14 September 2016

Alt-erior motives

In recent weeks, particularly due to the election season, we’ve seen a growing attention to a certain, primarily online political presence, called the ‘alt-right’. These netizens have been gaining influence for quite some time, and not least because of the attention being paid to them now by the political candidates running for president. It seems somewhat relevant now to pay them a bit of heed, given their growing prominence.

Here’s the thing: I follow a handful of the ‘alt-right’ websites with some significant interest: in particular, The Unz Review (I was personally acquainted with one of the contributors when I worked as an English teacher in Luoyang) and Social Matter. Generally these sites are thoughtful, interesting and entertaining, even when they happen to be wrong – even spectacularly wrong. And there are certain things on which the alt-right and I find fairly significant agreement, at least in negative terms. I share with the alt-right a deep hostility to imperialism and wars waged in the far abroad for idealistic and ‘democratic’ reasons. In fact, I share with the alt-right a profound distrust of parliamentarian proceduralism itself (or at least, the ideological faith so many mainstream liberals put in it). Like the alt-rightists, I view globalism as doing as much harm as good to genuine human communities based on geography and tradition. Also like the alt-rightists, I don’t view immigration and ‘free trade’ as necessary, positive goods. And finally, the alt-rightists and I agree that culture, broadly stated, is ultimately more important than economics.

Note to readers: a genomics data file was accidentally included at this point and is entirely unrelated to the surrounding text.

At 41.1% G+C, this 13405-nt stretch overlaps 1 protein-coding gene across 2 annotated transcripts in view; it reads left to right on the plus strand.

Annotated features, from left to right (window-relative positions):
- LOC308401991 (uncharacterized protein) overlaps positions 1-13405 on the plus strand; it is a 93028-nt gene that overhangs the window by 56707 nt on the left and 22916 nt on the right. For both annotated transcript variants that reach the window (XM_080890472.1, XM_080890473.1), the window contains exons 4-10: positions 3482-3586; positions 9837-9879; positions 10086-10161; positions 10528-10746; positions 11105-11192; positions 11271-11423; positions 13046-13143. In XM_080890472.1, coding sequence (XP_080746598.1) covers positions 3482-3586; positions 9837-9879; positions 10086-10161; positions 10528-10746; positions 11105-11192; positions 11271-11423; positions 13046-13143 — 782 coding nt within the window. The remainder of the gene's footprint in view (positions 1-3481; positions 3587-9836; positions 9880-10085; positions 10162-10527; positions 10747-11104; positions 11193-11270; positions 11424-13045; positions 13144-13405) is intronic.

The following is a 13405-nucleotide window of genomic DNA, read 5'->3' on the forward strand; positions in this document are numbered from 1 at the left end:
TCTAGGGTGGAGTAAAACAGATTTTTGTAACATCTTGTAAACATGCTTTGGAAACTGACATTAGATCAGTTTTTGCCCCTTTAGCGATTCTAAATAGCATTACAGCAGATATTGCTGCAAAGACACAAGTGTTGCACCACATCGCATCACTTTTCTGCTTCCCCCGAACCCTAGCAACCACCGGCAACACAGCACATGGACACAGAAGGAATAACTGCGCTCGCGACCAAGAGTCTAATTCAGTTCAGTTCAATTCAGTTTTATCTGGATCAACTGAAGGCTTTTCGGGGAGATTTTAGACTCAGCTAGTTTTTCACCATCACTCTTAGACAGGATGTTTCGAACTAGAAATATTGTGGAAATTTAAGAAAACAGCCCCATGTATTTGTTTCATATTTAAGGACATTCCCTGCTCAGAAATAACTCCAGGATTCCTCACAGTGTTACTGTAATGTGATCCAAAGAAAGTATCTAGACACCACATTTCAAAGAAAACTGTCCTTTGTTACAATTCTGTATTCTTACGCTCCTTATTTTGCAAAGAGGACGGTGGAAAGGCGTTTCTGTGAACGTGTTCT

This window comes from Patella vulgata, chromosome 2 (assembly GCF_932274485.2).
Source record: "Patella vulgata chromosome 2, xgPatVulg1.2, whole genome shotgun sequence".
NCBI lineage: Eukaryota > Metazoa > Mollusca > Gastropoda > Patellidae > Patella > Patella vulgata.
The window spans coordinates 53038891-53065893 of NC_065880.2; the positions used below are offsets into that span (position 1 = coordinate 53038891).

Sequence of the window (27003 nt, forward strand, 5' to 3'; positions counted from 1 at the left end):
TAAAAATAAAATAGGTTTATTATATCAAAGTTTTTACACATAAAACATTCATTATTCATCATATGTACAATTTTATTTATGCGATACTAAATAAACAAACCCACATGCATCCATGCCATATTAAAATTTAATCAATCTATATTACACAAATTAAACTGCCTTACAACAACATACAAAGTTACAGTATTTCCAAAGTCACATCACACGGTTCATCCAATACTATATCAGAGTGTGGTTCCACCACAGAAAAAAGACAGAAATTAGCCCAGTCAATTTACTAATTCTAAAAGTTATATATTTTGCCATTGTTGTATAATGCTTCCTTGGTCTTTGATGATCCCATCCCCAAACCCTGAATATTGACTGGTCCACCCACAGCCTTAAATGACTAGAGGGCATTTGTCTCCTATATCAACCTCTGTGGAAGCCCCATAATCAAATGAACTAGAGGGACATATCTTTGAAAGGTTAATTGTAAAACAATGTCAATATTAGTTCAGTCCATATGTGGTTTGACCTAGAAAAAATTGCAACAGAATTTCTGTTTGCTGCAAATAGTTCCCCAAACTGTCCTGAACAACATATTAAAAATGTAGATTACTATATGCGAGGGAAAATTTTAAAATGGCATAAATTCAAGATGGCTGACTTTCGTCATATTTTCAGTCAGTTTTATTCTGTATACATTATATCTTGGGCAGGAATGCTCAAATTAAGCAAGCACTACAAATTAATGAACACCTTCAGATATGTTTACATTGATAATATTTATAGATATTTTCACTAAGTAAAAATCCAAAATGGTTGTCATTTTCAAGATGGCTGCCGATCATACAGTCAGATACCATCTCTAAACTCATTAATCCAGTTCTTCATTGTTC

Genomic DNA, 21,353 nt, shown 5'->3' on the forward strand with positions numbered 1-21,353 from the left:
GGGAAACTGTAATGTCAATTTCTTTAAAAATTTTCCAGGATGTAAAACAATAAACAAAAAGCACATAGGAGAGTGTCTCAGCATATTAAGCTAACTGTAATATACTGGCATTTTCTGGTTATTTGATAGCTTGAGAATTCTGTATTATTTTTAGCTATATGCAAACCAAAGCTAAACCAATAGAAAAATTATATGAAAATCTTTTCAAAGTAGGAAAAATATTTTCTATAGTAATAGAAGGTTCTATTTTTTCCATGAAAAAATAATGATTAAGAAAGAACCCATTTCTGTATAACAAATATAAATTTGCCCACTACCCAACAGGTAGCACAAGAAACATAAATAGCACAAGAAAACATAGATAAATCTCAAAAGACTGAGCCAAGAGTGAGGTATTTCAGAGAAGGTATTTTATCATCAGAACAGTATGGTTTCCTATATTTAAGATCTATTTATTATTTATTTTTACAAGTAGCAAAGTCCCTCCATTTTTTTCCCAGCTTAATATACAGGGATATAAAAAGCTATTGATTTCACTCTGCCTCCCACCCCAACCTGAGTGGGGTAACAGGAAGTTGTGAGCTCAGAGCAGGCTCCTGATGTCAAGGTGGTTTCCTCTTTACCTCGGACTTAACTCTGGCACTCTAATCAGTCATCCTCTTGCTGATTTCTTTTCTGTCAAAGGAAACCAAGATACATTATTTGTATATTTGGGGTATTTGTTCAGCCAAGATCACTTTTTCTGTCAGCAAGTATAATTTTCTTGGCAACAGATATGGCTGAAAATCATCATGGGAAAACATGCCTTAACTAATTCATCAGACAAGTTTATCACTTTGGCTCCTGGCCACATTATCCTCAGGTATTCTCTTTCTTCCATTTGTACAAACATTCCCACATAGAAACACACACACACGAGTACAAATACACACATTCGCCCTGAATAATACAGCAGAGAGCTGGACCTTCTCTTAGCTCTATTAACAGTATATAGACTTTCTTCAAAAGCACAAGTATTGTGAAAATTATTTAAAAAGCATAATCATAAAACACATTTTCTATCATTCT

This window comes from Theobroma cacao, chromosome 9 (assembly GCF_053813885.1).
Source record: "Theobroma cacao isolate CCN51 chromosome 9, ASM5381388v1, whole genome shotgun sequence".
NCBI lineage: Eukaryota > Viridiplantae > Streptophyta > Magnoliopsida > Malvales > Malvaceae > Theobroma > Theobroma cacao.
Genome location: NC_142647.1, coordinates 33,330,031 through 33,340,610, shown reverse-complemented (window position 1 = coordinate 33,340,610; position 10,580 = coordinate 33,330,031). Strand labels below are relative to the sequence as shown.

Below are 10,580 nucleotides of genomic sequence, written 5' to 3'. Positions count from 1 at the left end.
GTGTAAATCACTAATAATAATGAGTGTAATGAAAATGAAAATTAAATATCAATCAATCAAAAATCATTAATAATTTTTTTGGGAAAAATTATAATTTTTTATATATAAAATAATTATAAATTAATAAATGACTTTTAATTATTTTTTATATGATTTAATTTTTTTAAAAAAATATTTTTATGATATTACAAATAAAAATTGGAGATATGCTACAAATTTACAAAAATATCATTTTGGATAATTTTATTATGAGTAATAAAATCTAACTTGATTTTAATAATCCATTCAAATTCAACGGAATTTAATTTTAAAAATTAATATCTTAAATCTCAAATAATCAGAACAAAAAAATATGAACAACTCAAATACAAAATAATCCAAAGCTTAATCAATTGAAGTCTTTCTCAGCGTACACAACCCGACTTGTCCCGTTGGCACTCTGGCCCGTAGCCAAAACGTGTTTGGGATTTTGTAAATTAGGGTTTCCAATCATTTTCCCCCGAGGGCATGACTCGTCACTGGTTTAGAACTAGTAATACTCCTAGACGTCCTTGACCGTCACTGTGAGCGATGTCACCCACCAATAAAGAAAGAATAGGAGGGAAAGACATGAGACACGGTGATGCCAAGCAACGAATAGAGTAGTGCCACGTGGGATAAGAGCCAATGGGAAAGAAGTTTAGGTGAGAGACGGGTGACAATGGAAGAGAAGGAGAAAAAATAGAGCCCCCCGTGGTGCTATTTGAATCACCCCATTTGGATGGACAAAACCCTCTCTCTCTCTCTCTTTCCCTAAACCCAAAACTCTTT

But, high among my political commitments, I am a realist. Realists recognise core interests as needful in any alliance. If there’s anything I’ve learnt from the past decade-and-a-half of political engagement, it’s that core interests need to be determined before committing to any kind of shared action. Otherwise, as our government has ably shown, in our pursuit of projecting our model of governance abroad and remaking the world in our image, we will ally ourselves with Islamic jihadists in Syria one day, and FEMEN in Poland the next; or we will ally ourselves with out-and-out fascists in the Ukraine and simultaneously with sycophantic native-informant neocon ‘activists’ like China’s Liu Xiaobo or Russia’s Garry Kasparov. Core interests presume at least a partial positive shared understanding of the common good; and if that shared understanding doesn’t exist, ultimately an alliance will lead to strategic errors and conflicts of interest, ultimately bringing more harm than good. So the question with regard to the alt-rightists is: what the hell are you for?